Ah, a new experience:  One backs in, tying stern to the dock.  The bow is hooked to a mooring ball, keeping the boat straight in the water.  A guide boat does come out to help hook the mooring ball after you’ve thrown a stern line.  Key learning:  I need longer lines in this situation..... had to quickly tie two lines together at the bow as my 100’ was not enough!  I also tied two lines together (75’ + 50’) for one of the stern lines.  Lesson learned.  I will be better prepared next time.  This method of docking seems to be the norm throughout the islands...certainly cheaper than building all those smaller docks of the main one.  A royal pain, however, to get off and on from the back of the boat!  Short legs always have a problem!

Bill & Krista
Our friends, Krista & Bill,  aboard Secoudon dropped their anchor in the harbor because it is too difficult to get off the rear of their sailboat in such a docking.  Although the cruising guide says one can anchor anywhere out there, they had a terrible time attempting to do so and finally gave it up, taking a slip next to us in the marina.   They had put out 200’ of chain (that is a lot) and kept dragging.  Seems the bottom is a couple of feet or more of pure silt.  The anchor drops in, the chain sank in that muck and nothing was holding the anchor.  It took them 30 minutes to hose off the chain as they pulled it up - solid with muck.  After 3 tries of that, they bailed. 

Note the tiny birds eating the food off the table

Would you believe - we arrived on a holiday - Friday is the anniversary of the slave emancipation and everything is closed.  Most things are closed on Saturday and always on Sunday.  Bah.  Ah well, we rented the car, driving most of the Grande Terre side of the island, along the pretty coastline.

 Stopping in Le Moule for lunch in an open air restaurant overlooking the water & big waves,  we amused ourselves watching tiny yellow birds eat off plates of food before the server could clear the tables.

Finally rousing ourselves,  we continued our travels, enjoying all that we saw.  Wandering about, we found a beach full of people, enjoying the holiday and the weather and wonderful water.  A church revival complete with baptisms in the Caribbean Sea was also underway.  A great day!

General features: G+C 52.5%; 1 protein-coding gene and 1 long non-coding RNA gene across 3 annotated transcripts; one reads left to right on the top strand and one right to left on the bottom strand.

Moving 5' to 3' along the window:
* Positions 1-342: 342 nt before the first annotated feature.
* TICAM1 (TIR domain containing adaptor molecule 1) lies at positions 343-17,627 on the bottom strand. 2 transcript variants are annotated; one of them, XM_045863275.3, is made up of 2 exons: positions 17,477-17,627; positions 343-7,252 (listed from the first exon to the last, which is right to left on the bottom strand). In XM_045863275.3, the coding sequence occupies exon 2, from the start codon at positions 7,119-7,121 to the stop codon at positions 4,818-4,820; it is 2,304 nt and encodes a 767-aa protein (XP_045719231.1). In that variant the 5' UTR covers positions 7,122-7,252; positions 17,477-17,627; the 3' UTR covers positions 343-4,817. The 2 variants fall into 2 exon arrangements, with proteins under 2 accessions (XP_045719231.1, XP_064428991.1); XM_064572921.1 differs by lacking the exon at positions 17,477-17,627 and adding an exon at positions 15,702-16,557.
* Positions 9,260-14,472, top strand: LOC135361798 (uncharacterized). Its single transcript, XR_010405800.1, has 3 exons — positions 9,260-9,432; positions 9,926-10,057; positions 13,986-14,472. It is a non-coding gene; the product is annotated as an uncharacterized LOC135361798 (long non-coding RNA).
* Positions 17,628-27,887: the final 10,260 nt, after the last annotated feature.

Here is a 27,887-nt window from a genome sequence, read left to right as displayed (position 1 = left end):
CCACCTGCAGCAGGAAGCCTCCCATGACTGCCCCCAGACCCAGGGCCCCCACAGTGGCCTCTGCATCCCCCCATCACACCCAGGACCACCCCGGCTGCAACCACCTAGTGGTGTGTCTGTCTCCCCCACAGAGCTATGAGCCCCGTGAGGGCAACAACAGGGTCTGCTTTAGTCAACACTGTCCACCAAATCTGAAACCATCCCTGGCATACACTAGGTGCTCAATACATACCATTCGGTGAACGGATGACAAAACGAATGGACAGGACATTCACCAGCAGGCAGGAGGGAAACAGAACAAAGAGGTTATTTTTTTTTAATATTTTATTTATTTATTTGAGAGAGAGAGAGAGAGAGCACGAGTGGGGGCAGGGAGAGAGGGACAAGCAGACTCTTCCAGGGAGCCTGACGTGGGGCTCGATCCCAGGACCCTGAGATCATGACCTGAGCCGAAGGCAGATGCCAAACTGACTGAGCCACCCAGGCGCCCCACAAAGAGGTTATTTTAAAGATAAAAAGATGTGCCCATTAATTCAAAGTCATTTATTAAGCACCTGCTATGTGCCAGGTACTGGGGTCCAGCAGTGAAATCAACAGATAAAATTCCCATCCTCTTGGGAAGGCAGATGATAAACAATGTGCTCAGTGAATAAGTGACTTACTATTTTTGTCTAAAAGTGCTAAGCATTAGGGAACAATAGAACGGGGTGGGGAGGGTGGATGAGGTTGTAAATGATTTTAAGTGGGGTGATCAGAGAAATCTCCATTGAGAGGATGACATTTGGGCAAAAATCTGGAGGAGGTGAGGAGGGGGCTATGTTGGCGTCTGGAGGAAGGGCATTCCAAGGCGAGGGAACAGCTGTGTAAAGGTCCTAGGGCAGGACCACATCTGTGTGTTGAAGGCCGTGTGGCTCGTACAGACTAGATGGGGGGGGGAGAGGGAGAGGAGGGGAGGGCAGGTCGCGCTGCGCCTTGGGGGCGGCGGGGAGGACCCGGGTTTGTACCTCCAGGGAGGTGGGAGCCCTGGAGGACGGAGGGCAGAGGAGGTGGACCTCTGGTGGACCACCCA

So fresh & so good @ the beach

All hand cranked

Child at the beach

Baptism at the beach - two @ a time

Church group watching the baptisms

Local restaurant along the way

Typical cemetery.  No born/died dates anywhere to be seen

Cemetery overlooking the Caribbean Sea

Back at the marina, after a long day on the road, we wandered about the little town & marina area, settling in La Pirate restaurant for dinner.  Enjoying the view from the patio, and after fondling the pirate,  we began a swift melt down in the hot humid night air. 

We’d already ordered, but Krista bravely went to the wait staff, asking if we could cancel all.  In her broken French and with much sign language, she explained that as a menopausal woman, she was DYING in the heat.  I think the poor young guy didn’t know what to do, so he ushered us all OUT.  I still chuckle every time of this of this!  

We ended up at the only air conditioned place we could find - Cote’ Jardin at the marina and had a wonderful French meal.  My lamb chops with garlic sauce were to die for & Andy’s fish platter of different types of seafood was wonderful.  We are still doing the math with the Euro vs the dollar and the liter versus the gallon.  We might be broke by now and don’t even know it!

Although we are enjoying the island, the people and everything we see, I must say the wifi is nothing short of TERRIBLE here in many places along the islands. Other times, booming in.  

I spent hours before arriving here searching for airline tickets back to FL and spent 10 hours trying to actually book the flights yesterday.  After struggling and in a raging mood, I left the marina (Andy in tow) and its off/on wifi server.  They directed us to Le Pirate where wifi is free and has a different server.  Four hours, two huge bottles of water and a salad later, I left in frustration, not knowing if the booking I’d completed on line actually went through.  The wifi seems to work from 5 AM to 7 AM, then people get on and it slows worse than using a phone line to connect and it cuts off every couple seconds or minutes.  

We had planned to pull out of here, heading south today, Saturday, but it took all day plus to get the tickets, so here we still are!  From the time I attempted to book, to the time I did finally make the reservation due to struggling with the connections, the price went up $200 per ticket and I got stuck with a flight two hours longer than my original selection.  There are few choices of airlines or flights in these islands and they fill up fast and I am booking nearly two months in advance... be forewarned!